Homework & Studying

Surviving Semester’s End

Expert advice for avoiding panic at the end of the semester.

A worried high school student with ADHD looking at his test paper before starting an exam.

The end of the semester is panic time. Things appear to be going fine. Then, suddenly, you realize that you haven’t kept up with the reading, you have research papers and projects due, and you’re about to be inundated by exams… gulp, comprehensive exams.

Don’t give up. And don’t dwell on what you haven’t done. Focus your energy on what will give you the best chance for success.

Take stock of your situation

See where you’re behind and what challenges lie ahead. Grab your calendar and write down exam dates and deadlines for papers and assignments. If you use Excel, make a table to see what’s due, and when. Enter non-class activities, too. Are you the treasurer of a club for which you need to write a report? Add it to the list. That way, you can get a realistic view of where you are and whether you can get to it all.

Manage your time

Make a schedule and establish a daily routine. Use a daily planner, MS Outlook, or a Palm device. Enter all daily activities and block off large chunks of time (say, two to three hours) for studying, writing, and whatever else needs to be done. Keep it realistic: Don’t schedule study/work sessions to last longer than three hours. Your capacity to think may dwindle, and the extra time spent will only bring diminishing returns. Also, schedule to your advantage. When and where do you do your best work? If you’re an early-morning person and you focus best in the quiet of the library, set your alarm clock and plan to be there.

Prioritize and schedule

Consider where your efforts will make the greatest impact. If studying five hours for your English literature exam will raise your grade from a B to a B+, but studying five hours of calculus will keep you from flunking… well, you do the math.Plan to do the most difficult work first, and at the time of day when you’re freshest. Break the material into manageable pieces. If you have an exam coming up, study one topic each morning, then review it all just before the test. If a paper’s due, plan to write one section of it each day.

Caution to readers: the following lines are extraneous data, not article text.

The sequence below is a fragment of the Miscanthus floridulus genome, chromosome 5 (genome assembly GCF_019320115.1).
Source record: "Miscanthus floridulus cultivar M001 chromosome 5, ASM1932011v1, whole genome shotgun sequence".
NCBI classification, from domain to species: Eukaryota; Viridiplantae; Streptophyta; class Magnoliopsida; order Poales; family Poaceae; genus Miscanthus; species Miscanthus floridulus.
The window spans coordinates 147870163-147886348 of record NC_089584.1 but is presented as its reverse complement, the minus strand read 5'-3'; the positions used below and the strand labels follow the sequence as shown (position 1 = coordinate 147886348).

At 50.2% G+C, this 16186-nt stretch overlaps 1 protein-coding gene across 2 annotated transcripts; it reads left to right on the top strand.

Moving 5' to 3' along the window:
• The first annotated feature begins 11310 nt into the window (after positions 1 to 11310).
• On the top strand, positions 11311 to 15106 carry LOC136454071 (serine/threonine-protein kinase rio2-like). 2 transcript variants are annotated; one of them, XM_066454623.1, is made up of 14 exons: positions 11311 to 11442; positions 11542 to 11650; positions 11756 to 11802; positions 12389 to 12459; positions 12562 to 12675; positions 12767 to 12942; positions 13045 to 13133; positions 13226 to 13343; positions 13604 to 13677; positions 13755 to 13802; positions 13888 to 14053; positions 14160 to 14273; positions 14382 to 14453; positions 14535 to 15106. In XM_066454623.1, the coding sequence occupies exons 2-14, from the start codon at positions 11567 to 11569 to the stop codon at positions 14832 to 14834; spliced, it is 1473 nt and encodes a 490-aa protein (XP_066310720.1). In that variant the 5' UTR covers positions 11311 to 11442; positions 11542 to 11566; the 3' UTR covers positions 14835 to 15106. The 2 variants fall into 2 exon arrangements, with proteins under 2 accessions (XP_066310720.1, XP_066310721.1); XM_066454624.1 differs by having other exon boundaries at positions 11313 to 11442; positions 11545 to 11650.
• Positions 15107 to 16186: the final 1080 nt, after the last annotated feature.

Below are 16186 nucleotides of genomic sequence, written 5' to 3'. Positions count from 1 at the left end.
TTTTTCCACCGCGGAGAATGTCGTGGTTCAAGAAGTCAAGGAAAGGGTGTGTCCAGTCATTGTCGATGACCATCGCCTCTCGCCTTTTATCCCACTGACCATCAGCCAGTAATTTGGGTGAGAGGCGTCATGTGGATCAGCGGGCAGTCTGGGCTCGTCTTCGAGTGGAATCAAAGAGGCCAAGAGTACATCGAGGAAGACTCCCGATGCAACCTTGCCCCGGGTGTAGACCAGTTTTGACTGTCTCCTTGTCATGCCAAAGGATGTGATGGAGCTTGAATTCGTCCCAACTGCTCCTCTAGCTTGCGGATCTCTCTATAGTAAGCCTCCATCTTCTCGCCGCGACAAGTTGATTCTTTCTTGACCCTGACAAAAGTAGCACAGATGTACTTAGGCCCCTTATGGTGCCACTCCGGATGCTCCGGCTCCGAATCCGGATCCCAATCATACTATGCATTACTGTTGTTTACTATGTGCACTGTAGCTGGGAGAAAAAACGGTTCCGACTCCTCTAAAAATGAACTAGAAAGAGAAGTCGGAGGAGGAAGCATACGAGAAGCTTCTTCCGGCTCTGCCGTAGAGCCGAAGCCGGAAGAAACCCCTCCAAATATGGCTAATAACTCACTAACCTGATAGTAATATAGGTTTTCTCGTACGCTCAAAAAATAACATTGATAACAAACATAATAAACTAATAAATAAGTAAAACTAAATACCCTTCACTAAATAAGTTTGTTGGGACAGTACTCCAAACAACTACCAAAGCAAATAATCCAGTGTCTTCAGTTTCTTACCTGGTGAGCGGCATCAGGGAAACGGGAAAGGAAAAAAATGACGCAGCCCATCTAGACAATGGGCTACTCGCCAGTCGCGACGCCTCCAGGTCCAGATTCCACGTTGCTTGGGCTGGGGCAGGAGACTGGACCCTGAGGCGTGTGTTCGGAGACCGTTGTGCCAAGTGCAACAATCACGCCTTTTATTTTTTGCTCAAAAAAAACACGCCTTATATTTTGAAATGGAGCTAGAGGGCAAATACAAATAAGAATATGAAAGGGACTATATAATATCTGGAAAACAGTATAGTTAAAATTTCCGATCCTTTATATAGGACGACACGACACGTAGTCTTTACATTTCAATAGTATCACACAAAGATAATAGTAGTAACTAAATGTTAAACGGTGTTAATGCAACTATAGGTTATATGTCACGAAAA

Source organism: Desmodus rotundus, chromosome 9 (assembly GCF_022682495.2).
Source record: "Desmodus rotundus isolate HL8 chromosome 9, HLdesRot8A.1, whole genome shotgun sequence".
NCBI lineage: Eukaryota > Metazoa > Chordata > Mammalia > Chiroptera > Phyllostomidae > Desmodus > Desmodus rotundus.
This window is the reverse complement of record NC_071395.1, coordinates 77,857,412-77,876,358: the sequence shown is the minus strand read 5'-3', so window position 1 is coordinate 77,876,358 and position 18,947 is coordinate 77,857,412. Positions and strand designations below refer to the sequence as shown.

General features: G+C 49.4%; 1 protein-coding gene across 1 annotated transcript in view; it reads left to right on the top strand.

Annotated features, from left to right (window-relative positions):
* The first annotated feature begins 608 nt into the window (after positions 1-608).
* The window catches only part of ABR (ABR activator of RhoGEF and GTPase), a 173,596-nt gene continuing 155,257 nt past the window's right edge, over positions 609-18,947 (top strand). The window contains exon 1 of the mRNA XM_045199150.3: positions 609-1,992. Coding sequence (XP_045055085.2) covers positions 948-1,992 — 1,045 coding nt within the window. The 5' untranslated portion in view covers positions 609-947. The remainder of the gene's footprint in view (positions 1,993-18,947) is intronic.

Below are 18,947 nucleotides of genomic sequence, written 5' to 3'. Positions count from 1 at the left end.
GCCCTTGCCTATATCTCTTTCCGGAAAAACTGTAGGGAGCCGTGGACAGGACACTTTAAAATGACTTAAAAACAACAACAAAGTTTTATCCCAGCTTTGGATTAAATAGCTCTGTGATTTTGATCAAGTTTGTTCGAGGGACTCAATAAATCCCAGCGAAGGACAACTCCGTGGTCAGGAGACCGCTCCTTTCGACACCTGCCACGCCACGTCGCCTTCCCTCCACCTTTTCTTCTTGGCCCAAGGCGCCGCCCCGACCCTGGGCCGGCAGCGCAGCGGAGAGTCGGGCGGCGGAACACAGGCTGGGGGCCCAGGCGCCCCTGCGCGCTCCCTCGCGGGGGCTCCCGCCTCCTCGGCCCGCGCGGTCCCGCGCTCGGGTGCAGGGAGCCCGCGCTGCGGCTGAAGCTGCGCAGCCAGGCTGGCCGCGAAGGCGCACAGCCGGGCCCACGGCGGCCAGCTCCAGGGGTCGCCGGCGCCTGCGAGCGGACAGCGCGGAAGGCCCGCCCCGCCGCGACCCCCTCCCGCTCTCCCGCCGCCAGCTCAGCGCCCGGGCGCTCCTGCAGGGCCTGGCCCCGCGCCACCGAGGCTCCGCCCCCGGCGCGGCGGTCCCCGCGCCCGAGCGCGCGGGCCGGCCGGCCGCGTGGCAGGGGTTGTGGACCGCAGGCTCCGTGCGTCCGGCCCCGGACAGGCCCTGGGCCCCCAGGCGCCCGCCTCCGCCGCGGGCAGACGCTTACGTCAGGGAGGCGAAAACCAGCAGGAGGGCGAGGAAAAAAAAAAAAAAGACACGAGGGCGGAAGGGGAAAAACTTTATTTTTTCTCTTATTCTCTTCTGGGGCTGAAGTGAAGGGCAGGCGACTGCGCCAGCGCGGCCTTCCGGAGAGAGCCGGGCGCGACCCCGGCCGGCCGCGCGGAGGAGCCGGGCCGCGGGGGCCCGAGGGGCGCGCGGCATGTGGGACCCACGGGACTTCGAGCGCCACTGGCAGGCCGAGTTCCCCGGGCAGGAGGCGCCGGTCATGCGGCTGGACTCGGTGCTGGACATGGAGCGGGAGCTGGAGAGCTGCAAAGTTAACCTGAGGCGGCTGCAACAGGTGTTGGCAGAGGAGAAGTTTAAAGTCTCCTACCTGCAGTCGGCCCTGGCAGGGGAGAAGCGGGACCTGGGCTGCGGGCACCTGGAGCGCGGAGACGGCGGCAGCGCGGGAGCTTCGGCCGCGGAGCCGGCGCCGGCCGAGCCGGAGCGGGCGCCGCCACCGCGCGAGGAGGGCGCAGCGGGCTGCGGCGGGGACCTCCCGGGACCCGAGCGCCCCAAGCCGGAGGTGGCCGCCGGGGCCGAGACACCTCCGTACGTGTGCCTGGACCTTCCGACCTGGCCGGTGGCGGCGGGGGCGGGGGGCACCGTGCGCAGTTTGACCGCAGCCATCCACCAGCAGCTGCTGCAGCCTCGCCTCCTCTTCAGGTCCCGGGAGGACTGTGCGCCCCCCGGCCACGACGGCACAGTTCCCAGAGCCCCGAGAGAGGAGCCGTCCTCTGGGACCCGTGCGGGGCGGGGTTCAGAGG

Organize your environment

For many of us with ADD, it’s difficult to focus, study, or even relax in a cluttered environment. If that’s you, and your desk or room is in disarray, here’s a quick way to clean up: Get two large cardboard boxes, free at your local grocer. Put anything essential for studying into one box and set it next to your desk. Throw everything else in the other – and get it out of sight. Print a copy of your schedule – big, bold, and preferably in color – and hang it in a conspicuous spot. Post reminders and motivational slogans. Don’t worry about seeming silly – you’d be amazed at what Olympic athletes post in their rooms to help with training. (For example, “Hang in there, you’re gonna make it!”)

Eliminate distractions

To stick to your schedule, eliminate temptations and distractions. Keep your cell phone off if you’re likely to have long conversations. Check your e-mail only once a day. Let your friends know you need to hibernate for now. Remember, this is just for crunch time, and soon enough you’ll be back to your favorite pastimes. If you’re easily distracted, set an alarm to remind you to stay on task.

Don’t neglect your health

Take time to eat, sleep, and exercise to maintain a healthy body and mind. Stay well-hydrated and snack on foods high in protein to keep you alert. Do aerobic exercise – at least 20 minutes a day, three days a week – to improve mental stamina and focus. Pray or meditate if it helps you relax. Reward yourself with short breaks, and try to stay upbeat. The more positive you remain, the more effective and energetic you’ll be.

Ask for help

Enlisting help can tip the odds in your favor. Visit your school’s Resource Office for disabled students and discuss your schedule and assignments with a counselor. If you’ve been formally tested and diagnosed with ADD, ask for accommodations. Extra time on tests, a quiet testing environment, extended deadlines, note-takers, readers, and tutors may be available to you. The key is to seek assistance as early as possible.

Speak with your professors. The secret to getting their help is to let them know where you are right now and what you need to finish. If you’re stuck on a paper, show them what you’ve written so far. If you didn’t understand a lecture, write out what you did comprehend, so they can fill in the blanks. If you’re studying for a test, outline what you’ve focused on to make sure you’re on the right track. At the end of each discussion, ask if there’s anything else you might have missed.

If you have friends in class who’ve been getting good grades, ask how they do it. You may learn that extra quotes and citations can boost your grade on a paper, or that the lecture notes are more useful than the homework when studying for a test.

If all else fails…negotiate

What if you’ve looked over your schedule and decided it’s impossible to get everything done? It may be reasonable to ask for an extension on some assignments. Show your schedule to your professors and propose an alternate timeframe for turning in a paper or taking a test. If they can’t grant it, ask if they can compromise on a due date or if there’s any other way they can help.